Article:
DS just isn’t French enough yet, is it?

It’s been four years since Citroën spun off DS as its own brand and DS still isn’t anywhere near the kind of sales that the German establishment has reached. In 2017, DS sold 9082 cars in the UK. By comparison, Audi and BMW sold around 175,000 each, Mercedes-Benz sold roughly 181,000, while Jaguar and Land Rover accounted for about 118,000.

The problem, as I see it, is that DS is too German in its approach. The brand currently produces a small hatch that rivals the Mini and Audi A1 (DS 3); a mid-sized hatch that has its sights set on the Audi A3, Mercedes-Benz A-Class and BMW 1 Series (DS 4); a Mercedes GLC-sized SUV that also competes against the Audi Q5 and BMW X3 (DS 7 Crossback); as well as a large hatch (DS 5). There are plans for a saloon that's sized in line with the Audi A6, BMW 5 Series and Mercedes E-Class.

So that leaves one car, the DS 5, without a direct rival from at least two-thirds of the German competition, despite all of DS’s efforts to inject its cars into prominent places in French culture.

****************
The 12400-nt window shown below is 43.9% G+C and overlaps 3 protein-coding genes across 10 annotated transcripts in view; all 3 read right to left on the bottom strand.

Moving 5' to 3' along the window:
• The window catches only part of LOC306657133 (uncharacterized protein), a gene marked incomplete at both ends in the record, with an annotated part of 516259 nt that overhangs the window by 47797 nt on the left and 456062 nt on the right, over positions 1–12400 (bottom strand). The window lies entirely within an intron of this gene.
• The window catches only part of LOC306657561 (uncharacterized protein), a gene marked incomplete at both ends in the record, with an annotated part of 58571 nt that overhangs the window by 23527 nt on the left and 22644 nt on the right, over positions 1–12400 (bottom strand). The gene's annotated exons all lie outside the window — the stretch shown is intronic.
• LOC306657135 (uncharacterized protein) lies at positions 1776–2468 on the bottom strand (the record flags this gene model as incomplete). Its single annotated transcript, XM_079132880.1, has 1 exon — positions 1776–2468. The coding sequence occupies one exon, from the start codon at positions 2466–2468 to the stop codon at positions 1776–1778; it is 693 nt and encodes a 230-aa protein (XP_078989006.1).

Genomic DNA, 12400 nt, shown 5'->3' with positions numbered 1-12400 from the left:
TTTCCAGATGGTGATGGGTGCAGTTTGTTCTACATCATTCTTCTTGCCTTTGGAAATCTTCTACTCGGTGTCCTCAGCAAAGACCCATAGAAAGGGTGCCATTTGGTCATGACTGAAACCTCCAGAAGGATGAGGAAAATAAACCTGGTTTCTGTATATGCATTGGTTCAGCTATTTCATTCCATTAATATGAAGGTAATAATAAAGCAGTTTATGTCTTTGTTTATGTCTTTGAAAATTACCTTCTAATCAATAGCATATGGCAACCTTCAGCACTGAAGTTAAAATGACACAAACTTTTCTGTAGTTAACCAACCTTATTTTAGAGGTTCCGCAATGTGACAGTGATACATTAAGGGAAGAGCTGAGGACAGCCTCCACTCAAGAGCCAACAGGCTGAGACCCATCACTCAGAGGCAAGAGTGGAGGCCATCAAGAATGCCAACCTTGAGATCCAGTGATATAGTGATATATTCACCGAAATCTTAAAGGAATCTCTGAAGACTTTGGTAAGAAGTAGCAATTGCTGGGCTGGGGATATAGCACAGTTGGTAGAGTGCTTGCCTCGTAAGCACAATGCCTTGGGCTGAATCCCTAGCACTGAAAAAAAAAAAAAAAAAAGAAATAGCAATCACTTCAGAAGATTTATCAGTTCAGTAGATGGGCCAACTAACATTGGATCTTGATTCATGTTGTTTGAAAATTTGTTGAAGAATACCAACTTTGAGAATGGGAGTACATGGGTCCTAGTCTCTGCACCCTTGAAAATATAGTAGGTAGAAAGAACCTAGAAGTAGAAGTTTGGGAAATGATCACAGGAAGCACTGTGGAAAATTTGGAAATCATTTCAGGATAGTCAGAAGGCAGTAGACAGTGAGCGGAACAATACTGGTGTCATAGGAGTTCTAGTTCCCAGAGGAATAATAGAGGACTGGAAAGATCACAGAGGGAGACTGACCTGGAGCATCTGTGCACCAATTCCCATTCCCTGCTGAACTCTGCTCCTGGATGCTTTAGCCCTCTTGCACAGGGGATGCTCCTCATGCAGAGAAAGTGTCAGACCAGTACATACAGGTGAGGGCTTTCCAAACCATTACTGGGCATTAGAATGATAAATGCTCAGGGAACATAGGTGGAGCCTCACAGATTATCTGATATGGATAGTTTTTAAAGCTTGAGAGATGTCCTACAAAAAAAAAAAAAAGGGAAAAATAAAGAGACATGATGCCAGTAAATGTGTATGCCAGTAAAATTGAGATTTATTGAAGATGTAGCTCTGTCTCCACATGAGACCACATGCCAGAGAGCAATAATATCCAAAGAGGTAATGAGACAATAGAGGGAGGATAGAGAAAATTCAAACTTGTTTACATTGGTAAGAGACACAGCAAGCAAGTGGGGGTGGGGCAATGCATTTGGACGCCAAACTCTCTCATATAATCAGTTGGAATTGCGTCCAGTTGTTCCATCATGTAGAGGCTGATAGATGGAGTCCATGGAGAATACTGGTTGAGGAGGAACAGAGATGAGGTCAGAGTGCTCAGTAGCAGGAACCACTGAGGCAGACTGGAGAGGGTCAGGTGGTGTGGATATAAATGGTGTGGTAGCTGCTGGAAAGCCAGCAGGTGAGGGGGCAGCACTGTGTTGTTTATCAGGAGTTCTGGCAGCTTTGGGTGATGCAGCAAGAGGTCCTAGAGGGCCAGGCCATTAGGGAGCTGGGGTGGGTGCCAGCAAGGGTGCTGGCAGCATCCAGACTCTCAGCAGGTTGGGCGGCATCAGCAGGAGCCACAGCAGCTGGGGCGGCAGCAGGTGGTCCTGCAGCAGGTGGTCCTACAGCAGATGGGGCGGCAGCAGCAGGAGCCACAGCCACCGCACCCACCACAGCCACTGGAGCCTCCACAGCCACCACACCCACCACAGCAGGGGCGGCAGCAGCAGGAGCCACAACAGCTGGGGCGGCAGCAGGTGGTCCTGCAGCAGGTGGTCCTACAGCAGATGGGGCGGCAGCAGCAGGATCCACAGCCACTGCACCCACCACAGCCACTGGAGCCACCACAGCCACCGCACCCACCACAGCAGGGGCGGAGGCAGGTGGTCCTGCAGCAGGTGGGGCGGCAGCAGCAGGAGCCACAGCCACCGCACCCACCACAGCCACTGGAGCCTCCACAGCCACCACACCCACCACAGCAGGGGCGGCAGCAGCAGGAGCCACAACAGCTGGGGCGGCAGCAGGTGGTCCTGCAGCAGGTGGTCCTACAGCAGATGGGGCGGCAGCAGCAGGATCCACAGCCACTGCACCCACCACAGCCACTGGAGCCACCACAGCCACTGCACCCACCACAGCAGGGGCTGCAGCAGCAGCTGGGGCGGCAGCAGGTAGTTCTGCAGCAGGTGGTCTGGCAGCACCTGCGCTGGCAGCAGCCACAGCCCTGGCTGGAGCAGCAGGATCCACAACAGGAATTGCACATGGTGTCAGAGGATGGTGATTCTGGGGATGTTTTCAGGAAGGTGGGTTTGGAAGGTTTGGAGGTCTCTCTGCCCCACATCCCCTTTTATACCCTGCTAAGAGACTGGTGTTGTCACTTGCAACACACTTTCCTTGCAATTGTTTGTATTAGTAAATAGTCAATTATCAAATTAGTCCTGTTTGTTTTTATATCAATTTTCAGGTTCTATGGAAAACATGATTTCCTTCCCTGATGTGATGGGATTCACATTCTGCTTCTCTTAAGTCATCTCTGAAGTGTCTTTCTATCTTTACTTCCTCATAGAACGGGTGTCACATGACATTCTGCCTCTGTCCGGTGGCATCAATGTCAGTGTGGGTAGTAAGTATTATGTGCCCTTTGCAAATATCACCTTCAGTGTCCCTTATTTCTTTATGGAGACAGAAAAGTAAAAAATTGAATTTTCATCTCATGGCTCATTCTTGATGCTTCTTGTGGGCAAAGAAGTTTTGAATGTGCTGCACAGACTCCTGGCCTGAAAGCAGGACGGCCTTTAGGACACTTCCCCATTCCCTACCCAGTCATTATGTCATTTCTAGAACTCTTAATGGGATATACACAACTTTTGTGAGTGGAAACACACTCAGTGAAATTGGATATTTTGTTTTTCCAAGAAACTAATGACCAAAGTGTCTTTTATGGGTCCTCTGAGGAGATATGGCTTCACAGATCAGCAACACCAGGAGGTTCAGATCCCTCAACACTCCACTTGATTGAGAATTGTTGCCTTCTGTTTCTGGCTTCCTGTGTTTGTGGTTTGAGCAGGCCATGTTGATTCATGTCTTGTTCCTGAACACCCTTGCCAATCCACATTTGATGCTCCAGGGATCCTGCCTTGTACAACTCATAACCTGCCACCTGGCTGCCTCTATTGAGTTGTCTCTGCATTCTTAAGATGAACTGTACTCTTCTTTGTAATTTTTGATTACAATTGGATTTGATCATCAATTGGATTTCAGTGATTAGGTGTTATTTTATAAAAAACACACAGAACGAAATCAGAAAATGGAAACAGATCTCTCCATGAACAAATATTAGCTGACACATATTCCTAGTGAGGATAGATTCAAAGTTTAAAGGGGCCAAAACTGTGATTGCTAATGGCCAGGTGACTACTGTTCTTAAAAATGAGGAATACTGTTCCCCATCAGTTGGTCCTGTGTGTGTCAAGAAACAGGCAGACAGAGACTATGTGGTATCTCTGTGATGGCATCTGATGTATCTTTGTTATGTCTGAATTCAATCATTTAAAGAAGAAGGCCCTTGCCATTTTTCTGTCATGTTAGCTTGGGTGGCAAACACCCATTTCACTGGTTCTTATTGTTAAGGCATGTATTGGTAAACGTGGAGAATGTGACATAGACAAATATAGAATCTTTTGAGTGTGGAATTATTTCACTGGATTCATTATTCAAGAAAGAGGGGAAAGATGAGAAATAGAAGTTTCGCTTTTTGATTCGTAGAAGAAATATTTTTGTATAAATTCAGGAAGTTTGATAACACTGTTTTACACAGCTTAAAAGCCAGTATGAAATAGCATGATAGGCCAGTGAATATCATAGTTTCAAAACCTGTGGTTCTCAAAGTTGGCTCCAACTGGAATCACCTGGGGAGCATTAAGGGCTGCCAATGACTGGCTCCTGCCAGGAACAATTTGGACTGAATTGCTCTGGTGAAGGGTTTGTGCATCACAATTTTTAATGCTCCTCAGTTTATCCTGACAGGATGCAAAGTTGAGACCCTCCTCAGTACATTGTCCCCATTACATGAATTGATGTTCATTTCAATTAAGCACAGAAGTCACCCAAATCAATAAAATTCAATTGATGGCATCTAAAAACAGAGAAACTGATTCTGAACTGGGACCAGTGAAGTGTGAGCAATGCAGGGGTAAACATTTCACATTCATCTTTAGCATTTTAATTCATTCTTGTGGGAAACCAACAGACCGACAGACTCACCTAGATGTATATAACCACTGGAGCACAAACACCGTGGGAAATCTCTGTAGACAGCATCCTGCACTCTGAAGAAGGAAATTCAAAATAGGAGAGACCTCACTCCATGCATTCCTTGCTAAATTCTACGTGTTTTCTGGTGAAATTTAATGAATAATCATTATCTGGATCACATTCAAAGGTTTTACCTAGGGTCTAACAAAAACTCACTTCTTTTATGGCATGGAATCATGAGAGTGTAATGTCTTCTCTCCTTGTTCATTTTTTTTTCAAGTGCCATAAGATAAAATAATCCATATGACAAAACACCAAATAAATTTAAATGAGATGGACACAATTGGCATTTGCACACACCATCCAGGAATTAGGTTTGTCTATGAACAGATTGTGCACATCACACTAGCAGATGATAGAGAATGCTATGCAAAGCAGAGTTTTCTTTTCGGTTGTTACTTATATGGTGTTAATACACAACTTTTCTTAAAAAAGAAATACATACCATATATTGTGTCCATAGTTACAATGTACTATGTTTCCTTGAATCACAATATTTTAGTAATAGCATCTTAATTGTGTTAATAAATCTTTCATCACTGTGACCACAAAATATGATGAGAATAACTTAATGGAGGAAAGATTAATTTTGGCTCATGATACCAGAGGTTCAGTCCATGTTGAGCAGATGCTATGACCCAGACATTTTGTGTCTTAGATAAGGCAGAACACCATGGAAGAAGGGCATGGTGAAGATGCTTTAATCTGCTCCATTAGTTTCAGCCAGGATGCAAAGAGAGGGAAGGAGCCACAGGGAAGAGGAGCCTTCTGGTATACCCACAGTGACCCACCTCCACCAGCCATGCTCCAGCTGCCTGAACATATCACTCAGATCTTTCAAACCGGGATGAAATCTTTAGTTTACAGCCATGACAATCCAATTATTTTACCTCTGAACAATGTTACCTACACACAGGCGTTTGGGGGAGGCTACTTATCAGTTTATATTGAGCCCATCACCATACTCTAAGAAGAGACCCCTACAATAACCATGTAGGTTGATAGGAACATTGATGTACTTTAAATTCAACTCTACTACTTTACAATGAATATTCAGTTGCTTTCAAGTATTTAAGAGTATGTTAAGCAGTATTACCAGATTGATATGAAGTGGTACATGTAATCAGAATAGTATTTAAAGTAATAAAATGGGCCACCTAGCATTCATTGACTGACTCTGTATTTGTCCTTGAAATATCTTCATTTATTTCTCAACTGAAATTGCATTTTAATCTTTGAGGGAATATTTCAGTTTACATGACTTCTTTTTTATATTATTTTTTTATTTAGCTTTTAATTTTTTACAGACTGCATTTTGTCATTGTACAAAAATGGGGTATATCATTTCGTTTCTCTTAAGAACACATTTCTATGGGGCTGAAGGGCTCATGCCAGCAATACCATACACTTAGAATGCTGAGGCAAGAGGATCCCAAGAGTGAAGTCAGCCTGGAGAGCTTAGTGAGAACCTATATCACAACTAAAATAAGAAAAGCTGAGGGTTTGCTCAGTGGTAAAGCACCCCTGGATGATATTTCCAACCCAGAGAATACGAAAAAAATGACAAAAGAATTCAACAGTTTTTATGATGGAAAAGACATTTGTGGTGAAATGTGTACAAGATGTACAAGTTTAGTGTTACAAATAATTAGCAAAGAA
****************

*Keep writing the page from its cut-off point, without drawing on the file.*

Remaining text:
With France’s fierce pride over its language, it’s also surprising that DS chooses to name its cars so clinically, so… Germanically. Injecting a little of that French chic into the DS (which itself is a word play on 'déesse', French for 'goddess') nomenclature could transform the brand's identity from a marketing perspective as engineers and product developers work on improving the cars. Think back to the DS19 and DS21 — adored for their innovation, luxury and Frenchness.

The market is crying out for alternatives from the German brands — just look at Jaguar Land Rover holding its own through its ingrained British identity. Meanwhile, as the car industry becomes more and more connected with the world of fashion (which shouldn’t be a stretch for the très Parisienne DS), DS has the opportunity to make some serious headway and grab much-needed sales from an unexploited group.

What DS needs is not to simply tell us that it’s French through its marketing and PR moves, but to be French — palpably and undeniably. Only then will people sit up and take notice. 

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